The prisoner also writes: Despite many efforts to bring my addiction to an end, the sheer availability and the large number of addicts in prison mean that I consistently fail. There is no means of rehabilitation for addicts in prison and every reason for the addicts—particularly long-termers and lifers—to conceal their addiction. That is a pretty grim and depressing picture, although things may have improved a little since 1994, when that letter was written.

For example, I am aware that the Rehabilitation of Addicted Prisoners Trust is now running a number of drug rehabilitation programmes in prisons such as Downview, Coldingley, Pentonville and Wandsworth. That is an excellent sign of progress, but there are still not enough rehabilitation programmes within the prison estate. It would be interesting if the Minister could say—perhaps not today but in the future—how many programmes there are and what their likely success rate is.

When Judge Stephen Tumim was the chief inspector of prisons, he commented favourably on the drug rehabilitation work being done at Downview. After his inspection, he recommended that the Home Office provide sufficient funding properly to evaluate the impact of that programme and the extent to which it had a more general application across the prison estate.

Taken together, new clauses 7 and 13 take us in the right direction. It would be a catastrophic mistake, in terms of the very purpose and function of prisons and certainly in terms of securing value for money for the taxpayer, if we continued to do so little about the problem of drug abuse.

As much as half of all property-related crime may well be drug-connected. There is undeniably a connection between drug abuse and property-related crime. The need of drug addicts to feed their habit, which may require £500 or £600 a day for heroin or crack cocaine, is having a huge impact on crime in many of our communities.

Drug problems are present not just in the inner cities, but in towns and cities across the country, and even in some rural areas. When offenders are sent to prison, we have a unique opportunity to try to correct their pattern of drug abuse. If we do not take that opportunity, the likelihood is that they will show up in prison again two or three years after being discharged—sometimes sooner than that—because their drug addiction was not effectively addressed while they were in prison. As the RAPT evidence has shown, there is a risk of drug abuse problems getting worse rather than better in prison, and feeding through to higher crime levels.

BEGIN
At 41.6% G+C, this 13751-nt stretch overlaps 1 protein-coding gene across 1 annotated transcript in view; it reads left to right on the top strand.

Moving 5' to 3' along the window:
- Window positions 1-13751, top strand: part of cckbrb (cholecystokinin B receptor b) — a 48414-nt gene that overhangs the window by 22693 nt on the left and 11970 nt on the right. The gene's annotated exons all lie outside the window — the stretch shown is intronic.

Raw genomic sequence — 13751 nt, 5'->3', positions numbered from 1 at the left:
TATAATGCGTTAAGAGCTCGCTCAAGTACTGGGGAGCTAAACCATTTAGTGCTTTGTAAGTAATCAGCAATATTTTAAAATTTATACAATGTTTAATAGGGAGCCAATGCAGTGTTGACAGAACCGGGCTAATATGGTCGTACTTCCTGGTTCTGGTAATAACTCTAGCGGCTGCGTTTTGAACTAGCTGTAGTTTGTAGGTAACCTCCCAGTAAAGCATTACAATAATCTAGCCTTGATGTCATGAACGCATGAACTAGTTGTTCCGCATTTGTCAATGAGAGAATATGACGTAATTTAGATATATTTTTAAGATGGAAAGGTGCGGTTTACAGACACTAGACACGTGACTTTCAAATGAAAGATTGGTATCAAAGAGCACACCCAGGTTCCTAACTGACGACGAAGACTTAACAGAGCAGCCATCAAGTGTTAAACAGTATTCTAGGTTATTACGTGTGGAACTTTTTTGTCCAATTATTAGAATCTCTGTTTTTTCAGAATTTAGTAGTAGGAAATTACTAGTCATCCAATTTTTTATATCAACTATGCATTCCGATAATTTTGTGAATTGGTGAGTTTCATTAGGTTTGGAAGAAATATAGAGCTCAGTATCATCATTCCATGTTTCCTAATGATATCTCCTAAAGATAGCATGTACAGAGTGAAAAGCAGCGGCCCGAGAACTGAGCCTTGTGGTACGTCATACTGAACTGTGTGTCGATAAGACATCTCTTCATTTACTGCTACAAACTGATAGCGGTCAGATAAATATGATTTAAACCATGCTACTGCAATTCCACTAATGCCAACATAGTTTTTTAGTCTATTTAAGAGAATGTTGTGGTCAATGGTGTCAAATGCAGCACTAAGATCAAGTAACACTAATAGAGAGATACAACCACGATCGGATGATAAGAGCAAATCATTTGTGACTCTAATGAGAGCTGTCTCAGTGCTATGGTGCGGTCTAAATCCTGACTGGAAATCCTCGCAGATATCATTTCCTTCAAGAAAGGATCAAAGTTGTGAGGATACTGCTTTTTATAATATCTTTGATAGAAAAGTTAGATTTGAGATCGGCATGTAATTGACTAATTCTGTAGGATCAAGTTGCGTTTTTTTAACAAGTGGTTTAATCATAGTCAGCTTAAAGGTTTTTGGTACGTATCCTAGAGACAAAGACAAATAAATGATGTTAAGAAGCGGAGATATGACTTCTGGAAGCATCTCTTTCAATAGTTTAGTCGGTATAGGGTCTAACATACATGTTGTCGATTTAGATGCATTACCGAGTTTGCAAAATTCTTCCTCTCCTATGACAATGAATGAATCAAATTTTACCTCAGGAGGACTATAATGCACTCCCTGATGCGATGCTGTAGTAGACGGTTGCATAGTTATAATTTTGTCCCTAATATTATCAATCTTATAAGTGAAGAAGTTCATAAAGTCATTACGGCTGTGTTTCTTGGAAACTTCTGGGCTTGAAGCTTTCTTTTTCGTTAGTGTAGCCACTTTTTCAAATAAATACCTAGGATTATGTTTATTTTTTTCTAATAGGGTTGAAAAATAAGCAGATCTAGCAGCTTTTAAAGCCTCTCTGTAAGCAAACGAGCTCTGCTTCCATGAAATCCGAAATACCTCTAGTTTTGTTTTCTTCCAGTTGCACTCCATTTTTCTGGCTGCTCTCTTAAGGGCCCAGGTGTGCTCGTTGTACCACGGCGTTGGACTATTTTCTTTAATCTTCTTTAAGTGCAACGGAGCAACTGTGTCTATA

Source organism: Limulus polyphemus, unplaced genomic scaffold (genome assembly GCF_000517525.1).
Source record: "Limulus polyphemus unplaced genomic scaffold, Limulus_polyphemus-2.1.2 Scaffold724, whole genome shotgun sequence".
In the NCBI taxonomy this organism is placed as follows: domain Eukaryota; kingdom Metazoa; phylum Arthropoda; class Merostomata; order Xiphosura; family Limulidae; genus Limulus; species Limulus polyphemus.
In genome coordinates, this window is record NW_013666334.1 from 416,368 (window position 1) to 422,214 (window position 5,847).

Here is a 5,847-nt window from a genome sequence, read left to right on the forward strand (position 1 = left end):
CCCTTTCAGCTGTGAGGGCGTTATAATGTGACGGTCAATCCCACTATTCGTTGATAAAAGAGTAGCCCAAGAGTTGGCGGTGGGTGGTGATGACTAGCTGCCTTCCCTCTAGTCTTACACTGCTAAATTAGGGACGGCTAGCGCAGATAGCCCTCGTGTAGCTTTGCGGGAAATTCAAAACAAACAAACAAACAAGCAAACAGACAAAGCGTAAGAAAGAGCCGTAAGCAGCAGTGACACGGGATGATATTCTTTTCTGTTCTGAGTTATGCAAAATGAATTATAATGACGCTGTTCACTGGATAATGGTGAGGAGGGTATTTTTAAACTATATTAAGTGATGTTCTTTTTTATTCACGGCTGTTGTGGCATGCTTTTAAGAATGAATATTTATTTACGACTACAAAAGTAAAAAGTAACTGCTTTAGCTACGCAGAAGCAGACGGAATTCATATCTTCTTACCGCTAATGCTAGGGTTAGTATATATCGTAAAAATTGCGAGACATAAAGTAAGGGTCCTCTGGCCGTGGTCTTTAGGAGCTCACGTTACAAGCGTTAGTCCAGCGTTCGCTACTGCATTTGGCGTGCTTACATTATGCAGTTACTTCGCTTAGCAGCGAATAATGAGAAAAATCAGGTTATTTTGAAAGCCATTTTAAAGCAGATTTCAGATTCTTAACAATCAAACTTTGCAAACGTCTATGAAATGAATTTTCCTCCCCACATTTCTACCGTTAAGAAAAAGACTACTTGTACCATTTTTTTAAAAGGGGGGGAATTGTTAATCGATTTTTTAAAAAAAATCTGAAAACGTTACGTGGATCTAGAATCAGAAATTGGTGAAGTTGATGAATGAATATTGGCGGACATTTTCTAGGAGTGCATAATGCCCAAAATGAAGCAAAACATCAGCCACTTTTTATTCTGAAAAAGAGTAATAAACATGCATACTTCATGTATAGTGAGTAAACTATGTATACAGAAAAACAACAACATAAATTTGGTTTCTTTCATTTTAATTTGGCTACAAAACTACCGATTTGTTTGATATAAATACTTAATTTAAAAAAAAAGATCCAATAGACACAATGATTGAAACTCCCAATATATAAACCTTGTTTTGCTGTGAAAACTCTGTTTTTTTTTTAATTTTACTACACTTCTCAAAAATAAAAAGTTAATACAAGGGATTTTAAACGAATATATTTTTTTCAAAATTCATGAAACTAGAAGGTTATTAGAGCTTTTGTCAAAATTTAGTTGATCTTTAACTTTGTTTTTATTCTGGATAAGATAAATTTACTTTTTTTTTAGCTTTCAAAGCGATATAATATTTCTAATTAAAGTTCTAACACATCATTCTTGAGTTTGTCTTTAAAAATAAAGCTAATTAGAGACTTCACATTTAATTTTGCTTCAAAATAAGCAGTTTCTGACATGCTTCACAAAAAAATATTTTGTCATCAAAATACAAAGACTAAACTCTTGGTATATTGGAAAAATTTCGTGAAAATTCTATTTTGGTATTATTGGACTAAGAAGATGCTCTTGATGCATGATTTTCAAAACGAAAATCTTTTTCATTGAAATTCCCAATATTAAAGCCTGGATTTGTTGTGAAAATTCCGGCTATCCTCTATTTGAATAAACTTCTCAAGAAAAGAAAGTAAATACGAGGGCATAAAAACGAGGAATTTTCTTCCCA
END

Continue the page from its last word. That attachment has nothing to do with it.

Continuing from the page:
The two new clauses would take us forward. They would require more work from the Home Office in establishing rehabilitation programmes in prison, and would give the courts useful additional powers that they do not possess. I urge the Minister to think again about his position on the new clauses. He may feel that the wording is not perfect, although it draws heavily on the wording of schedule 1A of the 1973 Act, so it may be hard to criticise the new clauses for that. The new powers available to the court would take their testing and treatment powers in a positive direction. I therefore hope that the Minister is prepared to be more positive than he was on Monday.

Mr. George Howarth (Knowsley, North)

I congratulate my hon. Friends the Members for Hammersmith (Mr. Soley) and for Barrow and Furness (Mr. Hutton) on their excellent speeches. With his customary knowledge of these subjects and his huge experience, gained partly in the probation service before he came to the House, my hon. Friend the Member for Hammersmith gave some useful insights and an effective critique of the lack of thought behind the Minister's speech on Monday. I shall say more in a moment about the deficiencies in the Minister's reaction to the new clause.

My hon. Friend the Member for Barrow and Furness made some very useful points. I associate myself with his congratulations to the Prison Service on the work that it already does to rehabilitate drug offenders. From my experience of visiting prisons, I know that a lot of work is done. There is an increasing realisation that prisoners must be forced to confront their behaviour, particularly their addictive behaviour, towards certain types of drug. That is successful. The problem is that there is no systematic rehabilitation programme for drug offenders in prison.